It was very easy to install the Pro Point on the Morph. The Weaver bases on the Pro Point clamp right to the Morph’s rail, and clamping pressure plus the keyed cross-slots hold the sight in place.
Tasco Pro Pont dot sight fits the Morph quite well.
I think it was Victor who asked me how I stop the BBs from bouncing back, so today I thought I’d show you. I photographed my target setup, so you can see the light and the Winchester Airgun Target Cube with the Shoot-N-C target pasted on its front.
Absolutely no BBs bounce back using this setup. The target cube is starting to slough off small pieces of styrofoam, now that over a thousand shots have hit it, but nothing gets through it and nothing bounces back.
On to the shooting
At first, I shot the Morph in carbine form offhand at 15 feet (I’m using Umarex Precision steel BBs). I dialed the red dot intensity up to No. 8; because when the Shoot-N-C target turns green, it’s so bright that it masks the dot. Even at the 8 setting, I could barely see the dot against the target, once it changed from black to green (or yellow — I can’t tell…I’m colorblind.). Of course, when you shoot offhand, the dot seems to move all over the target — even at 15 feet.
Seeing the accuracy of the carbine made me want to shoot the gun rested. I brought in a kitchen chair, turned it around and used the back as a rest for my next group.
Seeing this result made me want to see just how good the gun could shoot. So I adjusted the dot to the right and shot another 10 rounds.
Let’s back up
Seeing how good the Morph could do at 15 feet prompted me to back up to 25 feet and try again. This was also a rested group of 10 shots. I adjusted the sight a little more to the right for this one.
I was running out of the smaller bulls, but with a dot sight that poses no problem. Since the BB goes where the dot is, the size of the target has no influence over where you hit, as it would with a peep sight or a post and notch using a 6 o’clock hold.
At 25 feet the group opened up a bit, but it’s still respectable. There’s a single BB above the bull in the cardboard. This is a larger bull; but with a dot sight, that doesn’t pose a problem. The sight is still not far enough to the right, and notice that the impact point has climbed just a little. The orange dot in the center of the bull was the aim point.
I don’t have a laser that will fit on the Picatinny rail of the Morph, so I can’t mount one, but let’s talk about how a laser differs from a dot sight and a scope. A laser actually shines a light on the target. What you see is reflected from the target — not from a lens inside an optical device. The laser dot can be seen by everyone — not just by the shooter — the way a dot sight can. And because the laser dot actually hits the target, there can never be any parallax. What you see is actually there, on the target.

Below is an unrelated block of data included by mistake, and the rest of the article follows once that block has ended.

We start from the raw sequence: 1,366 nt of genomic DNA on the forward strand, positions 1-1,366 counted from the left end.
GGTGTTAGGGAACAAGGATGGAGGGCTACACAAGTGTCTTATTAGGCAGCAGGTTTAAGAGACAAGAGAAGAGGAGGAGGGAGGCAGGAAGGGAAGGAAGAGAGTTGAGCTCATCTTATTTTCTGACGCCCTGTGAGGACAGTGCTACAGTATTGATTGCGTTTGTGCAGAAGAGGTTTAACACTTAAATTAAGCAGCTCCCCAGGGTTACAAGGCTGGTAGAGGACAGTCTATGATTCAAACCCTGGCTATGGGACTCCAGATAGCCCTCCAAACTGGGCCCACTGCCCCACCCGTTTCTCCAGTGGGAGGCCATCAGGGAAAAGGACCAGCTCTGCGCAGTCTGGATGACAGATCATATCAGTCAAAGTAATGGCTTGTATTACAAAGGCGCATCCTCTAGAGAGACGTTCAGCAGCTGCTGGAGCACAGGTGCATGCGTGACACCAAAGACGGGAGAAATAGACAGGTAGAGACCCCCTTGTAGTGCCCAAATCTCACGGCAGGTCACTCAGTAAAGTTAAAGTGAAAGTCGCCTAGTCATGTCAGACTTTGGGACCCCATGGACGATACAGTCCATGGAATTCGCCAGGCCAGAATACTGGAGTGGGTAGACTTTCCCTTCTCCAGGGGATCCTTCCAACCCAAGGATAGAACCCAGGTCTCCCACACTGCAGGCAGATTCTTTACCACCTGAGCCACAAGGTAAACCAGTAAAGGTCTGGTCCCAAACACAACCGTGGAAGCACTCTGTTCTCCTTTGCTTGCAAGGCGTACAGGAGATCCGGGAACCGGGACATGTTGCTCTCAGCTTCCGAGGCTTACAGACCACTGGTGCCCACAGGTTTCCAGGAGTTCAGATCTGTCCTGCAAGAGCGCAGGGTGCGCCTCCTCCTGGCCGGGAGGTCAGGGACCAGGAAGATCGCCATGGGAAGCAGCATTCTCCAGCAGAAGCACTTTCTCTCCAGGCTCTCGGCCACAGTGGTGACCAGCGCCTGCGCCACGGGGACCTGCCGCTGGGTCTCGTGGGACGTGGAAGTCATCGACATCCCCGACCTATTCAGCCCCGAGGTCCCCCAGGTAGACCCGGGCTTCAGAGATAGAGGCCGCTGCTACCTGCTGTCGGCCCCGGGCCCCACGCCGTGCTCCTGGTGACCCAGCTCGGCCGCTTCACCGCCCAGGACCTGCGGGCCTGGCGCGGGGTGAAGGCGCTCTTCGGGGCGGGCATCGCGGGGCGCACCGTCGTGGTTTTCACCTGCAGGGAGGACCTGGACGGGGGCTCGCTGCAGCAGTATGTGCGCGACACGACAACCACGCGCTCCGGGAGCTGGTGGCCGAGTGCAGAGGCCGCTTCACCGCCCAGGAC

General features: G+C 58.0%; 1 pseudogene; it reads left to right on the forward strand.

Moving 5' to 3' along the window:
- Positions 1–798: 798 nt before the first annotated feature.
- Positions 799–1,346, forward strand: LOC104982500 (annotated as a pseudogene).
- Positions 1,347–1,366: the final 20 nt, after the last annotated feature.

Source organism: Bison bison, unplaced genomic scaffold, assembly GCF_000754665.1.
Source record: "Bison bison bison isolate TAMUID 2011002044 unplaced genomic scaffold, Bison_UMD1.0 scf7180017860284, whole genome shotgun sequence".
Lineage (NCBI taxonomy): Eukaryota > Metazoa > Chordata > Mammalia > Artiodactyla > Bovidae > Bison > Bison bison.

With a laser, there’s nothing to look through. Think of a laser as a very powerful flashlight. It isn’t actually a sight. It’s more of a designator.
A laser is adjusted just like a scope or dot sight, except you’re adjusting where the light actually falls. So, the procedure is to use a separate sight to sight-in the gun, then adjust the laser so it’s on the target when the other sight is.
Adjusting a laser is usually different than adjusting a scope or a dot sight. There aren’t click adjustments, as a rule, but there are screws that push the laser tube in the direction you want it to go. This may be backwards of how a scope’s adjustments move, so read the laser’s manual before you start adjusting.
Distance is limited
Lasers can’t be seen very far on bright days, so they’re limited in distance. You can look at them through a scope which increases the distance at which the dot can be seen, but even then the laser is a limited-range sighting aid. A 50-yard shot is very far for a laser. Most shooters set them up for very close shots, like 20-30 feet. They use their other sights for longer distances.
Les — I hope this helps you with the sight-in procedure for dot sights and lasers. Let me know if you have more questions.
The Morph 3X rifle and pistol is a unique airgun that’s accurate and powerful at the same time. The double-action trigger-pull may take getting used to, but it poses no problem as far as accuracy goes.
I find the Morph accurate, conservative of gas and trouble-free to operate. If you want an accurate BB gun that also has power, check this one out.
by Tom Gaylord, a.k.a. B.B. Pelletier
I didn’t realize how many readers were watching the Umarex MORPH 3X pistol and rifle until I read some of the comments. Apparently, many of you must use smoothbore BB guns for various reasons, and a long-barreled gun is something you like. Since this one can change from a pistol to a long gun, it’s of particular interest.